CSIC is developing a universal nano device capable of detecting any virus or bacteria
Researchers of the Consejo Superior de Investigaciones Científicas (CSIC) (Spanish National Research Council) were able to measure the resonance frequency of a single bacterium for the first time. By using optomechanical devices (which measure light and movement), the researchers observed that the bacteria vibrate hundreds of millions of times per second. The resonance frequency of the microorganism provides valuable information about its characteristics, so that it can be identified.
This finding, published in the journal Nature Nanotechnology, opens the door to future devices that can universally detect, on a large scale and with high sensitivity, the presence of any virus or bacteria in a sample.
Until now, detection tests, such as those used with the coronavirus that causes Covid-19, have been based on the genetic characteristics of each microorganism, so they are only able to find the viruses or bacteria for which they have been designed. But with the new technology, based on the biophysical properties of the microorganisms, the devices would be universal and would be able to locate any type of virus or bacteria by measuring the resonance frequency at which they vibrate. This process reveals information about their shape, size or rigidity, which are like the identifying marks of each microorganism.
A universal test
“The ideal test would have to be universal, capable of detecting and identifying any virus present in a sample,” the researcher says. “The alternative to genetic methods is biophysical methods. This means that if we could measure the physical properties of viral particles or bacteria present in a sample, we could identify them, because each viral species has characteristic properties. Physical properties of viruses and bacteria can be shape, mass, size, or stiffness (degree of deformability of the particles). All this information is reflected in the way one of these biological particles vibrates at its resonance frequency,” details Tamayo.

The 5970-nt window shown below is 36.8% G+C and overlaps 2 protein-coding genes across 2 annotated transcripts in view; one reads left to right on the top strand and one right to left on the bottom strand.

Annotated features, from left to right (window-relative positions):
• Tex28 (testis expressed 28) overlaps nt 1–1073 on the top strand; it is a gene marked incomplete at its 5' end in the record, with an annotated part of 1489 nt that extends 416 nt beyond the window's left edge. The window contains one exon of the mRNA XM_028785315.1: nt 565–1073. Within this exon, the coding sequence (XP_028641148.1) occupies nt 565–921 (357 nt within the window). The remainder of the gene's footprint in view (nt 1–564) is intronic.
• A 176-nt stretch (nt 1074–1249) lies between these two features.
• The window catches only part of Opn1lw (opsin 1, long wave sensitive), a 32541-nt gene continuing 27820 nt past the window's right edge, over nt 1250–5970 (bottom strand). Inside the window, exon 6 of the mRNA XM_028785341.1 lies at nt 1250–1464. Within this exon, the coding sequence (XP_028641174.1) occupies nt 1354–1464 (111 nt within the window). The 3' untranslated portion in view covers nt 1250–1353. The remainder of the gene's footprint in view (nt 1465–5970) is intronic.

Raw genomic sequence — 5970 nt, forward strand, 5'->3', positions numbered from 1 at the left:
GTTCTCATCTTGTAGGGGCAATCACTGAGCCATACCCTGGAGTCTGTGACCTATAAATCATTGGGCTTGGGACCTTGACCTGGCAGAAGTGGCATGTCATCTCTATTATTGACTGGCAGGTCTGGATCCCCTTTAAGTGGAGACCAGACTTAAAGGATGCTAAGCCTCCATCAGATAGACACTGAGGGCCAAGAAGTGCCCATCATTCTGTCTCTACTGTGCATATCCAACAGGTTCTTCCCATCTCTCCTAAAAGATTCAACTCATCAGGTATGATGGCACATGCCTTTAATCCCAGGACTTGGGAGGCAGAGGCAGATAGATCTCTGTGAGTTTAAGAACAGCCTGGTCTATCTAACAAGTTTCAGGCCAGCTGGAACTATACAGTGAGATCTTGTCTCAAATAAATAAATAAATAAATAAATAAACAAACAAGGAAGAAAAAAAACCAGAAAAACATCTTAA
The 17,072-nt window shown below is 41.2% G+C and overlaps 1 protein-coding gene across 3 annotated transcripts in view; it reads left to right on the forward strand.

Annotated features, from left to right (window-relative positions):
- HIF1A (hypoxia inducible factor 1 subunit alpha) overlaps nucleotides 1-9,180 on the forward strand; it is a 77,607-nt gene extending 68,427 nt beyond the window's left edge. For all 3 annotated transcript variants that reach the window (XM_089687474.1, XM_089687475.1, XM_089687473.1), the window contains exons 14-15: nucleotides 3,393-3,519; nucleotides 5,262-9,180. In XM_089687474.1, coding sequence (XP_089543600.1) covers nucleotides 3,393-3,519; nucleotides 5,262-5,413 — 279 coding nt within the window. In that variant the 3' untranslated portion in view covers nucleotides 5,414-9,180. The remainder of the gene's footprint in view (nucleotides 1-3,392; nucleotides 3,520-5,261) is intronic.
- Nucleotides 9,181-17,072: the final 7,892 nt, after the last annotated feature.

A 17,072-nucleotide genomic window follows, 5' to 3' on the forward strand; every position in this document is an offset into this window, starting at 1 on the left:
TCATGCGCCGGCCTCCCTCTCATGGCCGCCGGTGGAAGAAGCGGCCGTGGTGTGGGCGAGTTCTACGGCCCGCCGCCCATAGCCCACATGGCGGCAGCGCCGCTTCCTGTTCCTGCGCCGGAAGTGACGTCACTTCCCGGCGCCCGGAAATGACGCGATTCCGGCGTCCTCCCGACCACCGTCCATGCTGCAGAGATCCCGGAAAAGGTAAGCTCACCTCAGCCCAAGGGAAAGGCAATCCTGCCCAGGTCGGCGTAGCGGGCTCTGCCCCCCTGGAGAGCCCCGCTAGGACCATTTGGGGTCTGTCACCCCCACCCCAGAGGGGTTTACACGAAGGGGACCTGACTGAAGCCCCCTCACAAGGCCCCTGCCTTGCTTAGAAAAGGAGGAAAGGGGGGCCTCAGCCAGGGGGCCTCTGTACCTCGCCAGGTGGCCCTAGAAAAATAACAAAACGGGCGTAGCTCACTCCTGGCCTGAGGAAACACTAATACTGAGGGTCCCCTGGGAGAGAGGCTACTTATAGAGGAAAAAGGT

“The SARS-CoV-2 pandemic has led to much talk about tests to detect viruses, such as rapid tests and PCR,” says CSIC researcher Javier Tamayo de Miguel, from the Institute of Micro and Nanotechnology, who co-led the study with Eduardo Gil.
For the last three years, Tamayo’s team has been collaborating with the Hospital La Paz and the Hospital Doce de Octubre in Madrid, and with several groups in France, Holland, Germany and Greece, experts in different technological aspects in the European project VIRUSCAN. The aim of VIRUSCAN is to build a universal virus and bacteria detector based on this technology. This is the first step in a technology that will need years of development. The first prototype should be ready by the end of next year, and although it will be an embryonic technology, it is expected that it can be applied in hospitals in the future.